Instead, in my way, I prefer to travel back in time via my guides, the historic houses about us.
This house has special memories of my mom, a farm woman who longed for the bright lights. I recall her mentioning in passing that this was a place to go dancing, when she was younger. Wonder how often? With whom? Wish, as we all do when we've lost our elders, that I had asked more questions. About so many places.
This is 'Rene's White House', which stands on large property on a hill along highway 2, on the western outskirts of Brighton. Have a peek; the setting is stunning, the house impressive.
I have been able to learn a bit about the house. In the way of grand houses everywhere, owners have periodically put its substantial size and classiness to work. The caption on the photo I located on the Cobourg and District images on 'ourontario.ca' explains that the home was built in 1873 by William J. Eyre. The house stayed in the Eyre family until 1878, when it was purchased by Sam Nesbitt. A make-over in 1922 added a sunporch and the porte-cochere. You can see the original solid square hip-roofed house with Italianate brackets and its memories of Tuscany watch-tower (dead-centre, we weren't getting too crazy here.) I'm trying to discover whether the Italianate details were added to a more British Classical original. Then there are the later documented (Colonial Revival inspired) additions. Here's a link to that photo - and hundreds more.
In the 1940s the house became a hotel, and later operated as a dining lounge and restaurant. The Cobourg site mentions an antique store here in the 1970s.
The post-card below, published with the kind permission of Mary Norton at Cramahe Digital Archives shows the inviting grounds and the substantial rear wing. What a place.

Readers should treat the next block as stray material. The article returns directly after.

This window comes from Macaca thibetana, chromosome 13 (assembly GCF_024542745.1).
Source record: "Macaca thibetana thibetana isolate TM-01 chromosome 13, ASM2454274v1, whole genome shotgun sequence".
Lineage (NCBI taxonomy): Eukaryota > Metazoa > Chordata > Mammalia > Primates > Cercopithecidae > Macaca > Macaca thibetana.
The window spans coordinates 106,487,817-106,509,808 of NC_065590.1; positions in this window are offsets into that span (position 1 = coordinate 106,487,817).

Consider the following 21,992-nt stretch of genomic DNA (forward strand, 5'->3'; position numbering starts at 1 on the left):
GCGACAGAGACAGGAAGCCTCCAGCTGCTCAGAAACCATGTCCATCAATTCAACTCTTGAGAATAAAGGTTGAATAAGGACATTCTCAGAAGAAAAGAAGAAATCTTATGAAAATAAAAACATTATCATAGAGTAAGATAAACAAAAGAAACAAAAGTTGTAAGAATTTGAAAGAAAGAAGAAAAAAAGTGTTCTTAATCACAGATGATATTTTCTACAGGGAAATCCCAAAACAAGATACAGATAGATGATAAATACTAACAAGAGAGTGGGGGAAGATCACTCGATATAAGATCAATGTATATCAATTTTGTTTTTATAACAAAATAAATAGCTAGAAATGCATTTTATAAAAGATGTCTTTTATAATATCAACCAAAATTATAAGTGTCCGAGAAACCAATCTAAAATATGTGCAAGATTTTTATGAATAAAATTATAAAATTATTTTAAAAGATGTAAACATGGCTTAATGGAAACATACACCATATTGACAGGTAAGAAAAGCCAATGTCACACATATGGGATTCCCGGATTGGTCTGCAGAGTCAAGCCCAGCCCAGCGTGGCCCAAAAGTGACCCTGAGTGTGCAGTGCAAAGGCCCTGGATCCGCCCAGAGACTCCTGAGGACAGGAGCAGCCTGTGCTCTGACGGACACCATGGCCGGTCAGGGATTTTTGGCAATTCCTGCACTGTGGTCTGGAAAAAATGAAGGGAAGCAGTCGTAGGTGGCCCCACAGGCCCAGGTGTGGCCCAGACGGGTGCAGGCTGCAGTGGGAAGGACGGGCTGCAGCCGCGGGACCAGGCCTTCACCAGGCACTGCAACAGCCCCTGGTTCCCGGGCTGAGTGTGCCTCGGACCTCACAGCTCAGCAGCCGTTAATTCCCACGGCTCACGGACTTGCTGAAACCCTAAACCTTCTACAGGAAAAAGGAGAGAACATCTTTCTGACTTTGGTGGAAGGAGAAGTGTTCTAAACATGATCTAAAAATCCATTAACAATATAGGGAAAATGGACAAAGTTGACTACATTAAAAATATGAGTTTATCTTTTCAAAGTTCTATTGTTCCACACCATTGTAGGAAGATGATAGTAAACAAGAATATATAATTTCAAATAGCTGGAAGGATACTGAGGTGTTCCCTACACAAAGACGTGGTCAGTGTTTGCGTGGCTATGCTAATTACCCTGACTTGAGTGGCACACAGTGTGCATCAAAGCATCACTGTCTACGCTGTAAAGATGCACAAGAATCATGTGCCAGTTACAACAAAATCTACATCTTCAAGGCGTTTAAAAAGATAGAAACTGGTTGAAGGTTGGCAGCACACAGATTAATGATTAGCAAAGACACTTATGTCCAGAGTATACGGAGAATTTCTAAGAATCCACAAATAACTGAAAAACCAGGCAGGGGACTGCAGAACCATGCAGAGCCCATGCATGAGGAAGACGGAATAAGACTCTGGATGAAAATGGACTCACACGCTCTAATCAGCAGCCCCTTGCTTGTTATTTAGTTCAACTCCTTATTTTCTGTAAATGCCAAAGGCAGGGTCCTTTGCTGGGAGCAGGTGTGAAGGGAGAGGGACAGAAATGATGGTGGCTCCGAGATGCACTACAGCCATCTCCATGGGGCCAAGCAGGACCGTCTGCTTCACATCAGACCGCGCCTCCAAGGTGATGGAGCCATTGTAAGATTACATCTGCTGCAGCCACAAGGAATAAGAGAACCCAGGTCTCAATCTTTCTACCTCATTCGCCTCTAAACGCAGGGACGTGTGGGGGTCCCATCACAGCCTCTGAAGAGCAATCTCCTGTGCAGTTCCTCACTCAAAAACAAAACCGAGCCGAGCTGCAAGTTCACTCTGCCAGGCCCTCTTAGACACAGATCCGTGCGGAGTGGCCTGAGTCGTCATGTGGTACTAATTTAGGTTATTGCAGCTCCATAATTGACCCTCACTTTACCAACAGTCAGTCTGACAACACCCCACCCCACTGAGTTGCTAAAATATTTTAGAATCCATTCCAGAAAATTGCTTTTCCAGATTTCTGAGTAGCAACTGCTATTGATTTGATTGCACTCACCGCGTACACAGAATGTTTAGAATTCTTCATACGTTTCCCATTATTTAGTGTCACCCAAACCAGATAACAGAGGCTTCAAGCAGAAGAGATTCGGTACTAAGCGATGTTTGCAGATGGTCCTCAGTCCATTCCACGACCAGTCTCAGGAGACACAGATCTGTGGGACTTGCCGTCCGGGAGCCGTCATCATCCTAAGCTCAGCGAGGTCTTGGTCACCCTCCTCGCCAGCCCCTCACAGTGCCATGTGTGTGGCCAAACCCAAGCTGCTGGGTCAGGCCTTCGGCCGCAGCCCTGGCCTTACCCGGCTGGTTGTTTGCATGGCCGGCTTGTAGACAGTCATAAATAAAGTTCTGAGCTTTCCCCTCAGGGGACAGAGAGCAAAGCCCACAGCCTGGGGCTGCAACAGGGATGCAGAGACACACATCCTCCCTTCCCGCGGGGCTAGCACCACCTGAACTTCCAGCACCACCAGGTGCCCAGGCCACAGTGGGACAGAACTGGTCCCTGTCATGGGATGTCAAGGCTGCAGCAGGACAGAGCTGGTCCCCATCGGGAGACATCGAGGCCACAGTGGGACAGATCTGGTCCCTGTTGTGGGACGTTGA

Hidden Ontario by Terry Boyle (Dundurn Press, 2011) contains an account of early Brighton (page 43ff.) Apples feature from the beginning, not surprisingly, but I chose to focus on the following account: John Eyre, a lawyer imported to bring order to the apple business, assisted with the founding of the Union Agricultural Joint Stock Company in 1873.
|courtesy Cramahe Digital Archives|
When Nesbitt died in 1938, the house, then called Grandfather's House, was converted to a hotel, Rene's White House Hotel. Manager Irene Dickson (Rene was her nickname) welcomed PM William Lyon Mackenzie King and show business royalty such as the Walt Disneys and ballroom dancer Irene Castle to the address. (Note to self: grab Bill Hunt's romance of flying history Dancing in the Sky off the Shelf, and reread the section where she appears. Go ahead, you do the same.)
And another thing. I'll go check out the Century Home collection. I am sure there was a visit to the White House in recent years, once again converted to a single family home. And what a home it would be. More later...
This is so cool. An AR visitor sent this link to a 1974 Montreal Gazette piece about the Langer family who operated the White House at that time!